“A Class Divided”: Powerful experiment on how Racism can be learned, and in 15 minutes

September 23, 2009

in this i believe

Some of you may know about this already, since this Frontline documentary was first aired in 1985. I have only heard about the “Blue-eyed vs. Brown-eyed” experiment done by a daring 3rd-grade teacher, but I have never actually seen the documentary until today.  Through Twitter, of course.  There is something to be said about the power of audio visual presentation.

I was impressed by the courage of the teacher, Jane Elliott, and awed by the outcome when I READ the description of what happened in those two days:

“On the day after Martin Luther King Jr. was murdered in April 1968, Jane Elliott’s third graders from the small, all-white town of Riceville, Iowa, came to class confused and upset. They recently had made King their ‘Hero of the Month,’ and they couldn’t understand why someone would kill him. So Elliott decided to teach her class a daring lesson in the meaning of discrimination. She wanted to show her pupils what discrimination feels like, and what it can do to people.

Elliott divided her class by eye color — those with blue eyes and those with brown. On the first day, the blue-eyed children were told they were smarter, nicer, neater, and better than those with brown eyes. Throughout the day, Elliott praised them and allowed them privileges such as a taking a longer recess and being first in the lunch line. In contrast, the brown-eyed children had to wear collars around their necks and their behavior and performance were criticized and ridiculed by Elliott. On the second day, the roles were reversed and the blue-eyed children were made to feel inferior while the brown eyes were designated the dominant group…”

But the text does not prepare you for the visceral reactions you’ll be getting when you watch the actual documentary…  I’ve got goose bumps all over me…

These are Part 1 & Part 2 of this series.  You can find the full 5-part program on the  PBS website.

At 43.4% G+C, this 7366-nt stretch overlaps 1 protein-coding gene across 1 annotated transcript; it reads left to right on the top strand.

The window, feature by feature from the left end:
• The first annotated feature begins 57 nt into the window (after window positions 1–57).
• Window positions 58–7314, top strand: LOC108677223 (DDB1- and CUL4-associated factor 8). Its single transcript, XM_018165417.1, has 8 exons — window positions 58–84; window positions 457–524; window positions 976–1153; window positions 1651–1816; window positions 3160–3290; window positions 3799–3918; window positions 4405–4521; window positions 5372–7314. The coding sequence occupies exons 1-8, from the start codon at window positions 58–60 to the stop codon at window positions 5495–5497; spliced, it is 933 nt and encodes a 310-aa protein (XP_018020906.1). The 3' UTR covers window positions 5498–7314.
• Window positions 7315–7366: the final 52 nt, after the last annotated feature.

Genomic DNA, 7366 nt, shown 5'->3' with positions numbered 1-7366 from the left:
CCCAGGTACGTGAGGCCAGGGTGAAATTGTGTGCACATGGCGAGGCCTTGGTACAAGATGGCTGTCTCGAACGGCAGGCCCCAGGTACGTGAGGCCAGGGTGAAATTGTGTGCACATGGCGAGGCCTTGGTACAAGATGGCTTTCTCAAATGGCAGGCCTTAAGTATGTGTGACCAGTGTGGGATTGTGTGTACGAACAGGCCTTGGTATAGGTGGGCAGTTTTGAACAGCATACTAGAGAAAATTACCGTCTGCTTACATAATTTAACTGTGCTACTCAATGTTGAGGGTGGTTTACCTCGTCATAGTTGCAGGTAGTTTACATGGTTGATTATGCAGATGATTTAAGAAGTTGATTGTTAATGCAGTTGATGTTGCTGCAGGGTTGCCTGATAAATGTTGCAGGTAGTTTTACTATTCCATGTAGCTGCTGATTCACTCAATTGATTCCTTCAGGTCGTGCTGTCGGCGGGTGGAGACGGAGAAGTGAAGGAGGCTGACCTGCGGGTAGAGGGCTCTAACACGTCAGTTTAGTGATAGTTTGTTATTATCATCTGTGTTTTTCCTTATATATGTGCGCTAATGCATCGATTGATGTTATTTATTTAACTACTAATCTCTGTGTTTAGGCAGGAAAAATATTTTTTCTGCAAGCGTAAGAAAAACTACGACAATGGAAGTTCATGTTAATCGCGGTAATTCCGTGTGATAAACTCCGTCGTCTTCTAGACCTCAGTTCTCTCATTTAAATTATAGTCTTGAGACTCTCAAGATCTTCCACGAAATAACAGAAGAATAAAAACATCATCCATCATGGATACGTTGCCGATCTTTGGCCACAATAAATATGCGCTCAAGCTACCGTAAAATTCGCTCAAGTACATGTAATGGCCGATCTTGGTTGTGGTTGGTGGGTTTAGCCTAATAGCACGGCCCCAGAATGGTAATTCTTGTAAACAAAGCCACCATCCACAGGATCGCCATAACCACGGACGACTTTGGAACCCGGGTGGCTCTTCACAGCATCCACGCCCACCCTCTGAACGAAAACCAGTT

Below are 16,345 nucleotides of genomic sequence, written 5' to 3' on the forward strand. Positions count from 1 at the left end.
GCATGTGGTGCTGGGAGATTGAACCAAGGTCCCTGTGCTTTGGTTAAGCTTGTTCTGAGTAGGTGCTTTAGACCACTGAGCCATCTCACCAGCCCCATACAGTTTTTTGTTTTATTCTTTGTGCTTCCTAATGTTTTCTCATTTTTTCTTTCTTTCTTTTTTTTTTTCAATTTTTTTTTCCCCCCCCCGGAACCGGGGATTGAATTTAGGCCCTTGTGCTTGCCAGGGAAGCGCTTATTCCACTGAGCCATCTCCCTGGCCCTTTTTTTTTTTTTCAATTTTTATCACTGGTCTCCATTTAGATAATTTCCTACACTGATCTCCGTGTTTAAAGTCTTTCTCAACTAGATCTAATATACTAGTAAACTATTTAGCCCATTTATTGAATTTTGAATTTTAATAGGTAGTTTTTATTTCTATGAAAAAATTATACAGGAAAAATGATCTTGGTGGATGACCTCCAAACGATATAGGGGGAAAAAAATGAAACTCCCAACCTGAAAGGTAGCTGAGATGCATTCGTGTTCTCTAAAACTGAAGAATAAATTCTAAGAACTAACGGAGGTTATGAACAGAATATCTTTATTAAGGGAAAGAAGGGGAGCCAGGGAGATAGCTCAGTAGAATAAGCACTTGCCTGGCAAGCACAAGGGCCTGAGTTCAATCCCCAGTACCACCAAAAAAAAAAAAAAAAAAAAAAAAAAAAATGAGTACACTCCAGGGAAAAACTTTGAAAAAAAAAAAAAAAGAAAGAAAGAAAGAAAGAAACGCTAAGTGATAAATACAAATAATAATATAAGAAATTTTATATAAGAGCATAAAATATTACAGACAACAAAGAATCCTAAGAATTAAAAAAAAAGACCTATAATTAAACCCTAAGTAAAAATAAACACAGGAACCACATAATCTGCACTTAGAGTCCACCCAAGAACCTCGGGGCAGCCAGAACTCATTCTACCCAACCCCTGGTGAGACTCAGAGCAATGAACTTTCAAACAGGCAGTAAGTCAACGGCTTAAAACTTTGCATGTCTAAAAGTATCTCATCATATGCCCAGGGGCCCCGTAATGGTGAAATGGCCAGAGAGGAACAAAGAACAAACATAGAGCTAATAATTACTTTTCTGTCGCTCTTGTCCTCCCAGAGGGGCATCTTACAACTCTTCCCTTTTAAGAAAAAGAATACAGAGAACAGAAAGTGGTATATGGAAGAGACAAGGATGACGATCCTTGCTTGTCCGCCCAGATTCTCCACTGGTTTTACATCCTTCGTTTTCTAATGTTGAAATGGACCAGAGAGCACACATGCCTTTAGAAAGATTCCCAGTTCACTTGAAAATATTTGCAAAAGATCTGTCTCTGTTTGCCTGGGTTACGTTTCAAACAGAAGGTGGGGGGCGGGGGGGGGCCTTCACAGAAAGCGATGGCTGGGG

What is even more valuable as a lesson, and reminder, for all of us, even in this day and age, despite the sensationalism this documentary certainly has delivered, is what Jane Elliot said to have pushed her towards such a drastic experiment on her 3rd graders in an interview:

“Yet all I could think of as I saw this attitude of sympathetic indifference develop was the way I had myself reacted to racial discrimination all these many years: Sure, an incident can anger you. Sure, you feel sorry about the way blacks are being treated. Sure, something ought to be done about it. And now, what shall we talk about?”

Coda: I was surprised to learn that the small, rural, all-white community actually supported this experiment.  The parents were ok with Ms. Elliot’s unique lesson plan.  Upon further reading, the superintendent at that time was indeed under a lot of pressure to fire Jane Elliot.  He didn’t.  According to Elliot, “20 percent of the people in Riceville are still absolutely furious about what I did on April 4, 1968.” But the parents of her students never had any problem with her unique lesson plan…

It is probably the sign for the times we live in and my unrelenting cynicism.  As I was watching the video and dealing with the whirlwind of emotions and thoughts forming inside me, one part of my brain was actually thinking, and I am not proud to admit it,

“Whoa.  That took some courage for her to do that. I wonder whether she would have got herself AND the school AND the school district into a shit load of trouble if she were doing this NOW. Imagine the protests from parents…”

Have we somehow walked backwards some time when nobody was looking?

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September 23, 2009 at 12:41 pm


Lorraine September 23, 2009 at 12:32 pm

Hey, thank you for posting this. I’d never seen or heard of it before. That’s some powerful stuff.
.-= Lorraine´s last blog ..On Canning =-.

Absence Alternatives September 24, 2009 at 8:15 am

@ Lorraine
You are very welcome. I hope people are not turned off by it since it comes upon you so strongly, and some people may feel it is too heavy-handed?

Jane September 24, 2009 at 7:13 pm

Thank you for bringing this to our attention all over again. It’s message cannot be heard too many times. But oh…when will it finally sink in?
.-= Jane´s last blog ..Shoppin’ The Refrigerator =-.

Absence Alternatives September 26, 2009 at 12:39 pm

@ Jane
On some days I get frustrated, and on other days I just wish I live in a bubble because I’m so tired of all this…

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